How do you say “Loki”?

By far the most common American—and certainly the Hollywood—pronunciation rhymes with “hokey.” Thus, in his novel American Gods, Neil Gaiman (whose purpose as a storyteller is an entertaining story, not historical or theological accuracy) nicknames Odin's blood-brother “Low Key” Liesmith.

But that's not how the ancestors would have pronounced it.

In old Norse, every vowel is either short or long. Historians of the language all agree that the O in Loki is a short one.

Thus, in ancient, as in modern, Icelandic, Loki rhymes with “schlocky,” not “hokey”: LAW-key, not LOW-key.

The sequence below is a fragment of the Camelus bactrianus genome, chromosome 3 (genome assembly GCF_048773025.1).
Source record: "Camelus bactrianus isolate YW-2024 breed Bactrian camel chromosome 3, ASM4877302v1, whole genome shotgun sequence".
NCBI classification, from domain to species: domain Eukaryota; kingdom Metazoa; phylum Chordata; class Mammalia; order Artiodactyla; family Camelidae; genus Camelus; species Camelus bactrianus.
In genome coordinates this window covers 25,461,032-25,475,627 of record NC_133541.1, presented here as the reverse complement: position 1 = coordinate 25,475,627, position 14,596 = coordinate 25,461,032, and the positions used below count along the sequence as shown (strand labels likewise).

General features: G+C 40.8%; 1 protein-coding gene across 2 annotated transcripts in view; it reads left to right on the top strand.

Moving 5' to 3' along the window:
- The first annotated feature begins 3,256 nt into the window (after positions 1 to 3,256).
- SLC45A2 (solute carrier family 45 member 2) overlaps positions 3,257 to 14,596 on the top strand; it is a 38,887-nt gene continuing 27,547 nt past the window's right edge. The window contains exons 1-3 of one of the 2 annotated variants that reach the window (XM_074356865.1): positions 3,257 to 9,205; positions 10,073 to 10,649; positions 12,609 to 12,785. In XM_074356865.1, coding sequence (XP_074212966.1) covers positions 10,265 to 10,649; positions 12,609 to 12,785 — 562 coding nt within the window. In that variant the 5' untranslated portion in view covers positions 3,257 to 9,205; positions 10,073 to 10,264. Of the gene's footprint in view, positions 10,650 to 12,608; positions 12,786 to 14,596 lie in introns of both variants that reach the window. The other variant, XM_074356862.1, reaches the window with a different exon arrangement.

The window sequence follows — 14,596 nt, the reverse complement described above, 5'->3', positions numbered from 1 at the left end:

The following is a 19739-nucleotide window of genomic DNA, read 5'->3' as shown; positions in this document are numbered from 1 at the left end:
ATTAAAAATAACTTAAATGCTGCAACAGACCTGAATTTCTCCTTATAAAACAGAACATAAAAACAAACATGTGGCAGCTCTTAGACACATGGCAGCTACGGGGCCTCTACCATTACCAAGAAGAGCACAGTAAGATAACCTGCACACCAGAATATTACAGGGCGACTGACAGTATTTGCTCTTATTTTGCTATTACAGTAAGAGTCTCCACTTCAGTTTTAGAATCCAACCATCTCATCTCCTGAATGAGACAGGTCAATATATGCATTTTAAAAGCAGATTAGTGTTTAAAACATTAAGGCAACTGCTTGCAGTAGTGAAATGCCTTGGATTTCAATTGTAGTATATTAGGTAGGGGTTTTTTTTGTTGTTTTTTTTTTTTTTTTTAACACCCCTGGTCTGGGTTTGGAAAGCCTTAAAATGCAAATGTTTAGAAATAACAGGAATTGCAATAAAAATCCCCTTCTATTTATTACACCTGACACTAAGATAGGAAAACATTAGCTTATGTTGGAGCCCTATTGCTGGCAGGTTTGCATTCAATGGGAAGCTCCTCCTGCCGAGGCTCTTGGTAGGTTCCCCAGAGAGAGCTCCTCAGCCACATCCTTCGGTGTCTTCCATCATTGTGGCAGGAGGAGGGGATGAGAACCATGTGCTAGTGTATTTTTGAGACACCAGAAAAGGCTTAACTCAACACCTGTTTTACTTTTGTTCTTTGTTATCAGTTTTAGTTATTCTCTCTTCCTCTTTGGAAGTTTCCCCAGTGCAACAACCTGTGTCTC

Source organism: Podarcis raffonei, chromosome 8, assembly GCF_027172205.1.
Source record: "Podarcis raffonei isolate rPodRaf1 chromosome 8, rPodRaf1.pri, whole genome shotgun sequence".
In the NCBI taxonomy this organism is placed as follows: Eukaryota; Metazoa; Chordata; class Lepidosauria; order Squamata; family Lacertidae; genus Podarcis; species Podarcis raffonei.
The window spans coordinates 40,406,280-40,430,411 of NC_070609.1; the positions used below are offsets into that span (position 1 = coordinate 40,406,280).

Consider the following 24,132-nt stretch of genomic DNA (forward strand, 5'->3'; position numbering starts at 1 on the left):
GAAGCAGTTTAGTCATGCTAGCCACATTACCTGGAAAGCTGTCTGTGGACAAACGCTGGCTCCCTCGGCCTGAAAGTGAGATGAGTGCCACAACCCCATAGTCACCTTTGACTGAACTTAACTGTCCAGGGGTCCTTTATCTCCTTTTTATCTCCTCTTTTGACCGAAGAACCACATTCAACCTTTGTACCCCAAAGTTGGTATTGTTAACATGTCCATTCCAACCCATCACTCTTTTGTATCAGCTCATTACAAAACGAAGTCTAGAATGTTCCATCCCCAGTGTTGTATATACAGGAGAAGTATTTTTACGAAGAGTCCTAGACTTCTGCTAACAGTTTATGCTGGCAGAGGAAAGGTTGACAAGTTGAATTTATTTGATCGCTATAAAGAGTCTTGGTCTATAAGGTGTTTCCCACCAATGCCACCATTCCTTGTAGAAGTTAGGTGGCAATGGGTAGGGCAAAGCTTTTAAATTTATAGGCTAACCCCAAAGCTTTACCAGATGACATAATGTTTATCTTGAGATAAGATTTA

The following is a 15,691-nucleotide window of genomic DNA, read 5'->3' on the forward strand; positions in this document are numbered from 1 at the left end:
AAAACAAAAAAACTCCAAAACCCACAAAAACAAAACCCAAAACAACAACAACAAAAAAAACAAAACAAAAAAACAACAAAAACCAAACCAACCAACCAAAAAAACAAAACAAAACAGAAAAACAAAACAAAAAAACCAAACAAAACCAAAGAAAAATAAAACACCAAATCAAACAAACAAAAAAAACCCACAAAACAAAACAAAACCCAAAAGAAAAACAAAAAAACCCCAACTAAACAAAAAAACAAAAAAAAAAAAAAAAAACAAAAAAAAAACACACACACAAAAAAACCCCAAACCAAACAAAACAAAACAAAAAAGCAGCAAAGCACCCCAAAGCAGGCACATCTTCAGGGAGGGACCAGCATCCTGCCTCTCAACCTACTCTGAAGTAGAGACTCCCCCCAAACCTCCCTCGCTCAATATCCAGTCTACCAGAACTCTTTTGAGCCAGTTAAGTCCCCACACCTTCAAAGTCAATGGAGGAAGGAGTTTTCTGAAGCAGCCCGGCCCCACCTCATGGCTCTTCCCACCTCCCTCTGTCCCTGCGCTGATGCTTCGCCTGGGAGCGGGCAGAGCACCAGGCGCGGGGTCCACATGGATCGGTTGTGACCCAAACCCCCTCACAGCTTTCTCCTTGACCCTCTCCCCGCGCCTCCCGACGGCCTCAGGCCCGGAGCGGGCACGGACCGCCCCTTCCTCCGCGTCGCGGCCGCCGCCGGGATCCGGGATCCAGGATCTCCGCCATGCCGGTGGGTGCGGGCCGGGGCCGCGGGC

So, the thirteen thousand sol question (pagan money = sols and lunas): Does that mean that short-O Loki-rhymes-with-schlocky is the correct pronunciation?

Well, it's the historically correct pronunciation, for sticklers (like me) who care about such things.

But the fact of linguistic history is that words change over time. Nobody says k'NIKHT any more, as they did 1000 years ago; these days, our knights are nites.

So, Loki: hokey or schlocky?

You decide.